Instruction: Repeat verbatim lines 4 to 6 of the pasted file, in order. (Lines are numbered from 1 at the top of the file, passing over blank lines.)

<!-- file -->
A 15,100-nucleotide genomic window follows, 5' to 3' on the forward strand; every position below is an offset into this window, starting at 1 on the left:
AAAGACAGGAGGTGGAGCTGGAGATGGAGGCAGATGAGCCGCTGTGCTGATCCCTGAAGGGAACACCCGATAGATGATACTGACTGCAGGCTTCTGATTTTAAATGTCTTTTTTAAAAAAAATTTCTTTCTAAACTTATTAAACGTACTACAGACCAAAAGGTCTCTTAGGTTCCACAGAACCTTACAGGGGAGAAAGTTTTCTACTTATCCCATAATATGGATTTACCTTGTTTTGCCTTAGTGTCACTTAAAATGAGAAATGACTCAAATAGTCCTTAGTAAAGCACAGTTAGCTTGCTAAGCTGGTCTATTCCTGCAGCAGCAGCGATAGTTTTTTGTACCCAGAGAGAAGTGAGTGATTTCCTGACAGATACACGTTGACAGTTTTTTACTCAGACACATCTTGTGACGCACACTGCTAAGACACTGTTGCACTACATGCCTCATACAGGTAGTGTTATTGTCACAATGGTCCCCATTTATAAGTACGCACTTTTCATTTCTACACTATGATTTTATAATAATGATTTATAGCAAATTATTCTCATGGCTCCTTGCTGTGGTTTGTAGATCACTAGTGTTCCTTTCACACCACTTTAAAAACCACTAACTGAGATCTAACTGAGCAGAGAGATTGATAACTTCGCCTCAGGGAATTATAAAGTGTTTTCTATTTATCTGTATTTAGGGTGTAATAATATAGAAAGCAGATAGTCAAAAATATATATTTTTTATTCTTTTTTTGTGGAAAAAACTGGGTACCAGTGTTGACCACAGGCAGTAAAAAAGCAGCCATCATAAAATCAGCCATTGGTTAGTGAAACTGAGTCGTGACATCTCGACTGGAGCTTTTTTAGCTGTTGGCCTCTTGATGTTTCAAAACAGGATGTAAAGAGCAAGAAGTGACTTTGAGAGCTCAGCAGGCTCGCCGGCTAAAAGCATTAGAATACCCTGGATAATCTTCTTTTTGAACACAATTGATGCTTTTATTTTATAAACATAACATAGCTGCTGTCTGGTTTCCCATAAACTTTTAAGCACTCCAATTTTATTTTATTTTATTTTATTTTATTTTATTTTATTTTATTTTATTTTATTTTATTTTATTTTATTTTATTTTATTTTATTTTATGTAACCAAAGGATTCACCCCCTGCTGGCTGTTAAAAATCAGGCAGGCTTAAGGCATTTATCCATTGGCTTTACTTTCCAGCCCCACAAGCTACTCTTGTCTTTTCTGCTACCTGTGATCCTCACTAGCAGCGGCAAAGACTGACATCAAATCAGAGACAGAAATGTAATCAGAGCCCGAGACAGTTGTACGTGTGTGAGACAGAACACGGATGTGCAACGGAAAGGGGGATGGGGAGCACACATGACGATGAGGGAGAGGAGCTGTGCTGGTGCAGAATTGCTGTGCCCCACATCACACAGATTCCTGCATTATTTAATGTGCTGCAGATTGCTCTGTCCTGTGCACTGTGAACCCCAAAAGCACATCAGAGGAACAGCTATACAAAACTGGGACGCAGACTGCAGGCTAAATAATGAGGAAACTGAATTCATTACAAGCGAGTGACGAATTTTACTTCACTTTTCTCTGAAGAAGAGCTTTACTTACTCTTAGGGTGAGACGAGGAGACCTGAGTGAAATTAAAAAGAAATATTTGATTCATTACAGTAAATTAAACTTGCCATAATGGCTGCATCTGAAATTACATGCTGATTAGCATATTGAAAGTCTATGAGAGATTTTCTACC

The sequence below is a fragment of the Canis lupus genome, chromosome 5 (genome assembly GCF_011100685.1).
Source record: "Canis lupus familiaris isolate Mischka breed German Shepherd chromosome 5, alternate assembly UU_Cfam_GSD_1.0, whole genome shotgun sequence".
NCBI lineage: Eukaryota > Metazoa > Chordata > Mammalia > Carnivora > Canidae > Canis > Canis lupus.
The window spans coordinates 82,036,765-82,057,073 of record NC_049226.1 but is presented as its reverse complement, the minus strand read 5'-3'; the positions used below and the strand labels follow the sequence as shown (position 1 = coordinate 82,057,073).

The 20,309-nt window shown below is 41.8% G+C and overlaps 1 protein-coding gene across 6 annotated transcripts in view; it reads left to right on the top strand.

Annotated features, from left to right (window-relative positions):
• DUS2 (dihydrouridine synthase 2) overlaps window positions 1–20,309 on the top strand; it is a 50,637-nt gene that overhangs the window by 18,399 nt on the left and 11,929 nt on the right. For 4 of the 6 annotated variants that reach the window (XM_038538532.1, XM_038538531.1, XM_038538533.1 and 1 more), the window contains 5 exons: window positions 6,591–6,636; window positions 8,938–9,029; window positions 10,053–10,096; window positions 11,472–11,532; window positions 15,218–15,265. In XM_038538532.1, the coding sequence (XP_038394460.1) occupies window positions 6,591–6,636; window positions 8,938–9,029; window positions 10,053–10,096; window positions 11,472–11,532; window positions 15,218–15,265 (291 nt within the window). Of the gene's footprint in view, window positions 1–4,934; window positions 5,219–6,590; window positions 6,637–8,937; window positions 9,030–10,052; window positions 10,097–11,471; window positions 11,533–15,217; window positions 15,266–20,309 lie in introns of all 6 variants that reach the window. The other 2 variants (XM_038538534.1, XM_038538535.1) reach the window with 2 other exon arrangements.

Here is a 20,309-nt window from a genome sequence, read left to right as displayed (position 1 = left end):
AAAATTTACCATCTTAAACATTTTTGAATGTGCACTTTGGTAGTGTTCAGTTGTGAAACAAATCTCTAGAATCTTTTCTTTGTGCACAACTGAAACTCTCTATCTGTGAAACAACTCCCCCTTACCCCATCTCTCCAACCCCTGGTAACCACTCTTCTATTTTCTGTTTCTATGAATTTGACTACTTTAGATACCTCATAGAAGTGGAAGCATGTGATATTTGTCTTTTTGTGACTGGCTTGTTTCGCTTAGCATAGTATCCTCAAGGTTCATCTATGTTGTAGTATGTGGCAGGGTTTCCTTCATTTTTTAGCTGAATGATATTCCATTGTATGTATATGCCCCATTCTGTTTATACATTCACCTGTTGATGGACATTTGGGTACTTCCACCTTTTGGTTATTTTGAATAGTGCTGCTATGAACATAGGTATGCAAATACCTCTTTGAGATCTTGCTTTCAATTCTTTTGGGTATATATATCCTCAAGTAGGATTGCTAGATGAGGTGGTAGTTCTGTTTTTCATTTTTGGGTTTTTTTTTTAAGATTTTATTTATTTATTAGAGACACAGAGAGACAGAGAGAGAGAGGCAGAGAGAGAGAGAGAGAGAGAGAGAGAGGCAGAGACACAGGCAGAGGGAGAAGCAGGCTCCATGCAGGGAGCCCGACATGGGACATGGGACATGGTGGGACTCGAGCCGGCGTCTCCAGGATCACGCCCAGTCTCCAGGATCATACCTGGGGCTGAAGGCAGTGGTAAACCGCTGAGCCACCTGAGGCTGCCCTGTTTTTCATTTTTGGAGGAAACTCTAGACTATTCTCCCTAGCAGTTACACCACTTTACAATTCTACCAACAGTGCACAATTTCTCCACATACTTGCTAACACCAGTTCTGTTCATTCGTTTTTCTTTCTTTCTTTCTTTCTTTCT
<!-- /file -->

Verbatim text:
Source record: "Canis lupus familiaris isolate Mischka breed German Shepherd chromosome 5, alternate assembly UU_Cfam_GSD_1.0, whole genome shotgun sequence".
NCBI lineage: Eukaryota > Metazoa > Chordata > Mammalia > Carnivora > Canidae > Canis > Canis lupus.
The window spans coordinates 82,036,765-82,057,073 of record NC_049226.1 but is presented as its reverse complement, the minus strand read 5'-3'; the positions used below and the strand labels follow the sequence as shown (position 1 = coordinate 82,057,073).